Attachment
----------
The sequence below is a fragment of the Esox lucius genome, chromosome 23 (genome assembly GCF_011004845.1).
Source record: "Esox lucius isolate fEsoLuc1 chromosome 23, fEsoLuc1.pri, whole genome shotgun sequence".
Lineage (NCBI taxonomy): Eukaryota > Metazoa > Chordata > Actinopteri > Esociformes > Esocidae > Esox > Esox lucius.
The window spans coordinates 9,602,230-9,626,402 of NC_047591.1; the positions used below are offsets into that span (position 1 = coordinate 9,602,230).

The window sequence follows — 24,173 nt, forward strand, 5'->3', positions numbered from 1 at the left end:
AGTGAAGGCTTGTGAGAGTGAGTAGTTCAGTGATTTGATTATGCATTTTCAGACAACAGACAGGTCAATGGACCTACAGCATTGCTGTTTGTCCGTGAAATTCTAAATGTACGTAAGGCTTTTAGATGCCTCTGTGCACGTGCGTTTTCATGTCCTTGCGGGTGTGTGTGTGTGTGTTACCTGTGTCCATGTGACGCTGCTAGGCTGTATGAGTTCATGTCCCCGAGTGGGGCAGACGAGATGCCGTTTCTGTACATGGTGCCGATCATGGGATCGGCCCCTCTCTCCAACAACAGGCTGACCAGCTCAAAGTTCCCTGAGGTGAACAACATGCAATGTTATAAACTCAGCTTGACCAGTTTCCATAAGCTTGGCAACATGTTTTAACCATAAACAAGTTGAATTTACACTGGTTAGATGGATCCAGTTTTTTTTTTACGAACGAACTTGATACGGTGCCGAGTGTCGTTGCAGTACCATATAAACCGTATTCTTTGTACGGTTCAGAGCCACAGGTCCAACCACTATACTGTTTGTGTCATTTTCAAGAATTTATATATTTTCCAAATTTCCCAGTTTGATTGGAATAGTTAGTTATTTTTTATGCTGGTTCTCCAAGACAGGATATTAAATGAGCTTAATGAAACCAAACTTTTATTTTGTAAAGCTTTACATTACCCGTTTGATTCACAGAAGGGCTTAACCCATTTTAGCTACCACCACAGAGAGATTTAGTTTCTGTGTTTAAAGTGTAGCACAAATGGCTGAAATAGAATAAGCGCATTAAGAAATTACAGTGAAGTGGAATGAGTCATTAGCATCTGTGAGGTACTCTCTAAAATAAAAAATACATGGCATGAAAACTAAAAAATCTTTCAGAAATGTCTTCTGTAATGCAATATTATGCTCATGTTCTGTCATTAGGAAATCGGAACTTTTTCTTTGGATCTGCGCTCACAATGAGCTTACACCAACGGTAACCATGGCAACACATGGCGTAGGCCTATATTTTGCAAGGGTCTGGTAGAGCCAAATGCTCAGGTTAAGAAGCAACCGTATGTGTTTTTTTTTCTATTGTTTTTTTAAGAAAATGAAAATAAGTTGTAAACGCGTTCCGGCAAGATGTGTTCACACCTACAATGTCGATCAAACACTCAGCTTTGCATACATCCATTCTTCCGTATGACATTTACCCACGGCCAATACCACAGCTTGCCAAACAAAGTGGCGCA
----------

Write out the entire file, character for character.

The sequence below is a fragment of the Esox lucius genome, chromosome 23 (genome assembly GCF_011004845.1).
Source record: "Esox lucius isolate fEsoLuc1 chromosome 23, fEsoLuc1.pri, whole genome shotgun sequence".
Lineage (NCBI taxonomy): Eukaryota > Metazoa > Chordata > Actinopteri > Esociformes > Esocidae > Esox > Esox lucius.
The window spans coordinates 9,602,230-9,626,402 of NC_047591.1; the positions used below are offsets into that span (position 1 = coordinate 9,602,230).

The window sequence follows — 24,173 nt, forward strand, 5'->3', positions numbered from 1 at the left end:
AGTGAAGGCTTGTGAGAGTGAGTAGTTCAGTGATTTGATTATGCATTTTCAGACAACAGACAGGTCAATGGACCTACAGCATTGCTGTTTGTCCGTGAAATTCTAAATGTACGTAAGGCTTTTAGATGCCTCTGTGCACGTGCGTTTTCATGTCCTTGCGGGTGTGTGTGTGTGTGTTACCTGTGTCCATGTGACGCTGCTAGGCTGTATGAGTTCATGTCCCCGAGTGGGGCAGACGAGATGCCGTTTCTGTACATGGTGCCGATCATGGGATCGGCCCCTCTCTCCAACAACAGGCTGACCAGCTCAAAGTTCCCTGAGGTGAACAACATGCAATGTTATAAACTCAGCTTGACCAGTTTCCATAAGCTTGGCAACATGTTTTAACCATAAACAAGTTGAATTTACACTGGTTAGATGGATCCAGTTTTTTTTTTACGAACGAACTTGATACGGTGCCGAGTGTCGTTGCAGTACCATATAAACCGTATTCTTTGTACGGTTCAGAGCCACAGGTCCAACCACTATACTGTTTGTGTCATTTTCAAGAATTTATATATTTTCCAAATTTCCCAGTTTGATTGGAATAGTTAGTTATTTTTTATGCTGGTTCTCCAAGACAGGATATTAAATGAGCTTAATGAAACCAAACTTTTATTTTGTAAAGCTTTACATTACCCGTTTGATTCACAGAAGGGCTTAACCCATTTTAGCTACCACCACAGAGAGATTTAGTTTCTGTGTTTAAAGTGTAGCACAAATGGCTGAAATAGAATAAGCGCATTAAGAAATTACAGTGAAGTGGAATGAGTCATTAGCATCTGTGAGGTACTCTCTAAAATAAAAAATACATGGCATGAAAACTAAAAAATCTTTCAGAAATGTCTTCTGTAATGCAATATTATGCTCATGTTCTGTCATTAGGAAATCGGAACTTTTTCTTTGGATCTGCGCTCACAATGAGCTTACACCAACGGTAACCATGGCAACACATGGCGTAGGCCTATATTTTGCAAGGGTCTGGTAGAGCCAAATGCTCAGGTTAAGAAGCAACCGTATGTGTTTTTTTTTCTATTGTTTTTTTAAGAAAATGAAAATAAGTTGTAAACGCGTTCCGGCAAGATGTGTTCACACCTACAATGTCGATCAAACACTCAGCTTTGCATACATCCATTCTTCCGTATGACATTTACCCACGGCCAATACCACAGCTTGCCAAACAAAGTGGCGCA